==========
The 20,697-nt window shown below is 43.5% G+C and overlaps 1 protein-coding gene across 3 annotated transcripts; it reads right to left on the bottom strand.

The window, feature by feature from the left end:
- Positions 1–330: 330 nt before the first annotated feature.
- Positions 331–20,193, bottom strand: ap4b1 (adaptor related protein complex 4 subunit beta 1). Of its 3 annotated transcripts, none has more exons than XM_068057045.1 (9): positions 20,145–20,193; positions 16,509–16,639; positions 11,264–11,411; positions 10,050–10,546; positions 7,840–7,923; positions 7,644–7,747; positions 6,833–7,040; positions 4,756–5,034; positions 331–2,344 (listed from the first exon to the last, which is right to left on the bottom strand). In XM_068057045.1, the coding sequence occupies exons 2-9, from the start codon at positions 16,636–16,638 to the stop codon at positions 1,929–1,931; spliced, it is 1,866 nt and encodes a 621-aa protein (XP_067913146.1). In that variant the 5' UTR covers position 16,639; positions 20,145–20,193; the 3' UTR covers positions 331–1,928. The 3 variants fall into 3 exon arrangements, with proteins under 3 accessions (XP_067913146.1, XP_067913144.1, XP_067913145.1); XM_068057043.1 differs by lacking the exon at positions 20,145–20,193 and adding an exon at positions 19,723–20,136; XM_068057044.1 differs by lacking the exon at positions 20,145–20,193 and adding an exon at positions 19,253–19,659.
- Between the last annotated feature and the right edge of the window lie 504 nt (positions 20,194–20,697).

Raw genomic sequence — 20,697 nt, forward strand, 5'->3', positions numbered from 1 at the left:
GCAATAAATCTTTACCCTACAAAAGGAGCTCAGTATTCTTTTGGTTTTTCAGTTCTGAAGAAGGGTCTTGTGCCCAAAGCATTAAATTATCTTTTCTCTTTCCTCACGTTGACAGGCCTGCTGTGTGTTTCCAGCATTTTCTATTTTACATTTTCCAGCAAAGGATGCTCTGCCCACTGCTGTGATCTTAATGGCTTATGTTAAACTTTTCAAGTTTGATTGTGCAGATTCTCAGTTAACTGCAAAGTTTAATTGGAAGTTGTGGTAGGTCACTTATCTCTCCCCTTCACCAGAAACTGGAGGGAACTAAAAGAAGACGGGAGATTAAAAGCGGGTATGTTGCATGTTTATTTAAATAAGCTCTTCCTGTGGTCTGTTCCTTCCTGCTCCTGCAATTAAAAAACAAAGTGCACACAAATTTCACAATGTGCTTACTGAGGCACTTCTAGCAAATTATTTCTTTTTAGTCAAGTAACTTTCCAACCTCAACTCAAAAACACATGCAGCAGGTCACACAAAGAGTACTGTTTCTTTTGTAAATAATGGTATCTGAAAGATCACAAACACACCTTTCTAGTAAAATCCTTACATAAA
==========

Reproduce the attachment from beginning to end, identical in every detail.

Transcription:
The 20,697-nt window shown below is 43.5% G+C and overlaps 1 protein-coding gene across 3 annotated transcripts; it reads right to left on the bottom strand.

The window, feature by feature from the left end:
- Positions 1–330: 330 nt before the first annotated feature.
- Positions 331–20,193, bottom strand: ap4b1 (adaptor related protein complex 4 subunit beta 1). Of its 3 annotated transcripts, none has more exons than XM_068057045.1 (9): positions 20,145–20,193; positions 16,509–16,639; positions 11,264–11,411; positions 10,050–10,546; positions 7,840–7,923; positions 7,644–7,747; positions 6,833–7,040; positions 4,756–5,034; positions 331–2,344 (listed from the first exon to the last, which is right to left on the bottom strand). In XM_068057045.1, the coding sequence occupies exons 2-9, from the start codon at positions 16,636–16,638 to the stop codon at positions 1,929–1,931; spliced, it is 1,866 nt and encodes a 621-aa protein (XP_067913146.1). In that variant the 5' UTR covers position 16,639; positions 20,145–20,193; the 3' UTR covers positions 331–1,928. The 3 variants fall into 3 exon arrangements, with proteins under 3 accessions (XP_067913146.1, XP_067913144.1, XP_067913145.1); XM_068057043.1 differs by lacking the exon at positions 20,145–20,193 and adding an exon at positions 19,723–20,136; XM_068057044.1 differs by lacking the exon at positions 20,145–20,193 and adding an exon at positions 19,253–19,659.
- Between the last annotated feature and the right edge of the window lie 504 nt (positions 20,194–20,697).

Raw genomic sequence — 20,697 nt, forward strand, 5'->3', positions numbered from 1 at the left:
GCAATAAATCTTTACCCTACAAAAGGAGCTCAGTATTCTTTTGGTTTTTCAGTTCTGAAGAAGGGTCTTGTGCCCAAAGCATTAAATTATCTTTTCTCTTTCCTCACGTTGACAGGCCTGCTGTGTGTTTCCAGCATTTTCTATTTTACATTTTCCAGCAAAGGATGCTCTGCCCACTGCTGTGATCTTAATGGCTTATGTTAAACTTTTCAAGTTTGATTGTGCAGATTCTCAGTTAACTGCAAAGTTTAATTGGAAGTTGTGGTAGGTCACTTATCTCTCCCCTTCACCAGAAACTGGAGGGAACTAAAAGAAGACGGGAGATTAAAAGCGGGTATGTTGCATGTTTATTTAAATAAGCTCTTCCTGTGGTCTGTTCCTTCCTGCTCCTGCAATTAAAAAACAAAGTGCACACAAATTTCACAATGTGCTTACTGAGGCACTTCTAGCAAATTATTTCTTTTTAGTCAAGTAACTTTCCAACCTCAACTCAAAAACACATGCAGCAGGTCACACAAAGAGTACTGTTTCTTTTGTAAATAATGGTATCTGAAAGATCACAAACACACCTTTCTAGTAAAATCCTTACATAAA